Title: Exposures in nail salons to trace elements in nail polish from impurities or pigment ingredients - A pilot study.
Authors: Ceballos, Diana M; Young, Anna S; Allen, Joseph G; Specht, Aaron J; Nguyen, Vy T; Craig, Jessica A; Miller, Melissa; Webster, Thomas F
Published In Int J Hyg Environ Health, (2021 Mar)
Abstract: Nail polishes have evolved considerably. Toxic elements, such as lead, have been found in nail polish, and it is unclear if new finishes using metallic effect pigments may be contributing to metals exposure in nail technicians. We characterized concentrations of trace elements in 40 nail polishes, 9 technicians' urine, and 20 technicians' toenail clippings from 8 nail salons in the Boston area in 2017. We also collected 24 salon surface wipes from 3 of the salons. Antimony was not disclosed as a nail polish ingredient, yet concentrations (<15 μg/g) were above existing cosmetics guidelines (0.5 μg/g) in five (13%) of the samples. Aluminum (<11,450 μg/g), barium (<11,250 μg/g), iron (<3,270 μg/g), and magnesium (<2375 μg/g) were disclosed as ingredients and were also found on salon surfaces where nail polish was stored or used. Heavy metal impurities in nail polish were not detected for cadmium. Lead and nickel were found at low concentrations (<0.40 μg/g lead, <0.67 μg/g nickel). Tin (p = 0.003) concentrations were higher in nail polish with finishes compared to without. Barium and strontium (both p = 0.0001) concentrations were higher for red nail polishes compared to all other colors. Of those elements in nail polish and salon surfaces, aluminum and iron were detected in toenails, manganese was detected in urine and toenails, and barium was detected in urine at comparable levels to the general population. Besides preventable antimony levels in nail polish, individual metals in nail polish did not appear to be from impurities but mainly from colorants (i.e., pigments) and not major contributors to nail technician exposure. It is unclear if low-level chronic metals mixtures in nail salons are of health concern.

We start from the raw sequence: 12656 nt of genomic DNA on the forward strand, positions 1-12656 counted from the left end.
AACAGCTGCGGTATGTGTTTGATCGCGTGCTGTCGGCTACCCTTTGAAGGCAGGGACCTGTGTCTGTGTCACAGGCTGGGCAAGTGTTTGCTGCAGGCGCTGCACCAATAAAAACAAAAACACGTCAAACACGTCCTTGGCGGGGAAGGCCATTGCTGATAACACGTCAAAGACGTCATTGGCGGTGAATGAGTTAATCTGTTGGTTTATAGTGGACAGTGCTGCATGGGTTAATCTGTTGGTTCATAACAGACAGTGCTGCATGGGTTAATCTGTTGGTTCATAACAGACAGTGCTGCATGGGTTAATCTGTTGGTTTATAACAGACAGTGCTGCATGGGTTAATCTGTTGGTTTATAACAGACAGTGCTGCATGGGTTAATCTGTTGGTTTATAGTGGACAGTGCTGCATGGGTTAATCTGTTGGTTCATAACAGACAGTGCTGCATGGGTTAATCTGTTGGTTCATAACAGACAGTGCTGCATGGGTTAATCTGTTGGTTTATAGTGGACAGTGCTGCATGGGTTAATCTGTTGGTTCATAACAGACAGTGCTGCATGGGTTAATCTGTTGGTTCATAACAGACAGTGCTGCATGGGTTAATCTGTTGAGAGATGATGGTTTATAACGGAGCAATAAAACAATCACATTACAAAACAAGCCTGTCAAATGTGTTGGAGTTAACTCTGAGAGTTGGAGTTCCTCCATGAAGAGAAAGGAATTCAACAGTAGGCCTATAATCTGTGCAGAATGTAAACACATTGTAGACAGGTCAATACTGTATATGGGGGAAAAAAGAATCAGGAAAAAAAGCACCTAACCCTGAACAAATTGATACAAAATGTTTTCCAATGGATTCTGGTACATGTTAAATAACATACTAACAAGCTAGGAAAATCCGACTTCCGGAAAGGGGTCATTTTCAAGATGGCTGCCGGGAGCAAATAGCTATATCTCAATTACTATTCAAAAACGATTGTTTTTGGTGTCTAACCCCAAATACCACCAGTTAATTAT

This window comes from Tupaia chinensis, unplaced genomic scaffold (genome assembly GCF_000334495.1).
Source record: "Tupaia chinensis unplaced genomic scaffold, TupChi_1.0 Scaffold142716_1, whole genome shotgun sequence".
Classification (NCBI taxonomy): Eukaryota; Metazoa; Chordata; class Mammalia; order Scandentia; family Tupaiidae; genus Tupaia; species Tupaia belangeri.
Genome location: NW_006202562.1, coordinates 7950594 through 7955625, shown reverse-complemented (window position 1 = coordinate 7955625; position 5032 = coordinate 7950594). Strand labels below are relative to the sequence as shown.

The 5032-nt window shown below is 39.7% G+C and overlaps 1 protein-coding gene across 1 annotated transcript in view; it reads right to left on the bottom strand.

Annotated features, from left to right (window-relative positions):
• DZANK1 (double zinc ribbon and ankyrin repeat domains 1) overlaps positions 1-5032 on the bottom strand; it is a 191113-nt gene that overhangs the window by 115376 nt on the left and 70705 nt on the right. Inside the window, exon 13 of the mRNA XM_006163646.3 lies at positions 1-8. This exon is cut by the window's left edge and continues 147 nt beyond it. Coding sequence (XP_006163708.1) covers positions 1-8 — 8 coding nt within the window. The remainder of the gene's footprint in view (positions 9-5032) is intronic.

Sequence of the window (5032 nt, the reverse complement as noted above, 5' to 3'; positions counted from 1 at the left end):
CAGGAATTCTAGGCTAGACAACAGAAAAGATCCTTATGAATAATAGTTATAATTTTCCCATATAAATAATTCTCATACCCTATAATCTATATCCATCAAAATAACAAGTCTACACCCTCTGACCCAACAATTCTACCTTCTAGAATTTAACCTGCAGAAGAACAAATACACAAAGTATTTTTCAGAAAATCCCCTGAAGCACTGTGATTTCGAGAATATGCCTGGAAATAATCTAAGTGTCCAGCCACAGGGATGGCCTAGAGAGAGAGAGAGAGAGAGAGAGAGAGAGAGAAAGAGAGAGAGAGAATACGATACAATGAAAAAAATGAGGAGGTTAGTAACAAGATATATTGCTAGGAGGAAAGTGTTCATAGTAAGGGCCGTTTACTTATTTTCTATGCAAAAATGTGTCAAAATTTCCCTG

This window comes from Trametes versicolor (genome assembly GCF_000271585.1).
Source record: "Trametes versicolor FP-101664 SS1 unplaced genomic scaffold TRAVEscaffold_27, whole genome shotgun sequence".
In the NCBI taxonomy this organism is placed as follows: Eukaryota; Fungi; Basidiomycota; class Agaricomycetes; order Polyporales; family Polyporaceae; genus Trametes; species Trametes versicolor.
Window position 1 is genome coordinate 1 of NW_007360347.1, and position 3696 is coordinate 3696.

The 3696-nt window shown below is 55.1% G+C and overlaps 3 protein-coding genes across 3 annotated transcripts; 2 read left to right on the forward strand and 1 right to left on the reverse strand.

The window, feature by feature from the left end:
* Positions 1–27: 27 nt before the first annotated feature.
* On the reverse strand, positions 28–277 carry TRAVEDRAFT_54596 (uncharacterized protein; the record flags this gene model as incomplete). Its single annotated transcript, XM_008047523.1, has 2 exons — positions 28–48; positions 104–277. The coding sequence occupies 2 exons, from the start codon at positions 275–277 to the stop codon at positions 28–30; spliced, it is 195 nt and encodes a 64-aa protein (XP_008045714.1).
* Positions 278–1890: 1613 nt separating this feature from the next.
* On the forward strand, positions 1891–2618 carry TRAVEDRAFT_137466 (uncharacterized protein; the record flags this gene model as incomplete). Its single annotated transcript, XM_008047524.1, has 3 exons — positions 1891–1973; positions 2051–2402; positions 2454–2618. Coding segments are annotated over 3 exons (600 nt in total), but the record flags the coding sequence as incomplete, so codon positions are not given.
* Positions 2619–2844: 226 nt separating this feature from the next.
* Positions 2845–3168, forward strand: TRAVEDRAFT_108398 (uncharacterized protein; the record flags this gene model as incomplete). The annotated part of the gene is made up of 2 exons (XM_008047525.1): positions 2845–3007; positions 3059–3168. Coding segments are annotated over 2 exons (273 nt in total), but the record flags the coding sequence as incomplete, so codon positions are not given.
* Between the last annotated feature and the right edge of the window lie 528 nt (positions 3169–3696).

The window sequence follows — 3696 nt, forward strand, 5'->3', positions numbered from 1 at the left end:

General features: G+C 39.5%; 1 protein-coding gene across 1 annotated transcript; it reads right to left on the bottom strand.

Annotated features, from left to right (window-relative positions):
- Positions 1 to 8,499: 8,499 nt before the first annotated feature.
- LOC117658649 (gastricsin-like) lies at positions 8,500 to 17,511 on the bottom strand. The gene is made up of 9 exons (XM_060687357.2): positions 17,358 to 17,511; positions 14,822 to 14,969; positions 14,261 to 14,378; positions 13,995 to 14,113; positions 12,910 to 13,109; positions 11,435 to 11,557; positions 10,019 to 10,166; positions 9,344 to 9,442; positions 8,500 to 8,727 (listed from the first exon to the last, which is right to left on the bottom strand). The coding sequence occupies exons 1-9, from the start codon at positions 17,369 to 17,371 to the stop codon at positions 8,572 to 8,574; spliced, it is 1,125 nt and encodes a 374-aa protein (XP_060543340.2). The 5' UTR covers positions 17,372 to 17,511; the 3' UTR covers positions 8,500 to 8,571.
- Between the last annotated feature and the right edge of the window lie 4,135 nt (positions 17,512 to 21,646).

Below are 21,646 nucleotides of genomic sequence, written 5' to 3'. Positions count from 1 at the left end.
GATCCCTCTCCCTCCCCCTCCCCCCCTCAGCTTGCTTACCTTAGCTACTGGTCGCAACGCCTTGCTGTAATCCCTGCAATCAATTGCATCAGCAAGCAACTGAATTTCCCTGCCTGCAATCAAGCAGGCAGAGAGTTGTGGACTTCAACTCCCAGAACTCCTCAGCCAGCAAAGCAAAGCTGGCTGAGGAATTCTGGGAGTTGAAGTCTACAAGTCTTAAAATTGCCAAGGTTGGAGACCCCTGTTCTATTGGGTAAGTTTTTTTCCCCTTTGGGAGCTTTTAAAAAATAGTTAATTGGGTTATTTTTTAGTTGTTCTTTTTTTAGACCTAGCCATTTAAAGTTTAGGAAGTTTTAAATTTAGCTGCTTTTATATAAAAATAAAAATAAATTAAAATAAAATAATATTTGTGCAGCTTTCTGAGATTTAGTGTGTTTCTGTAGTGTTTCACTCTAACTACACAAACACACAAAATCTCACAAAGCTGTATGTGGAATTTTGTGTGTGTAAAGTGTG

PubMed ID: 33445102
MeSH Terms: No MeSH terms associated with this publication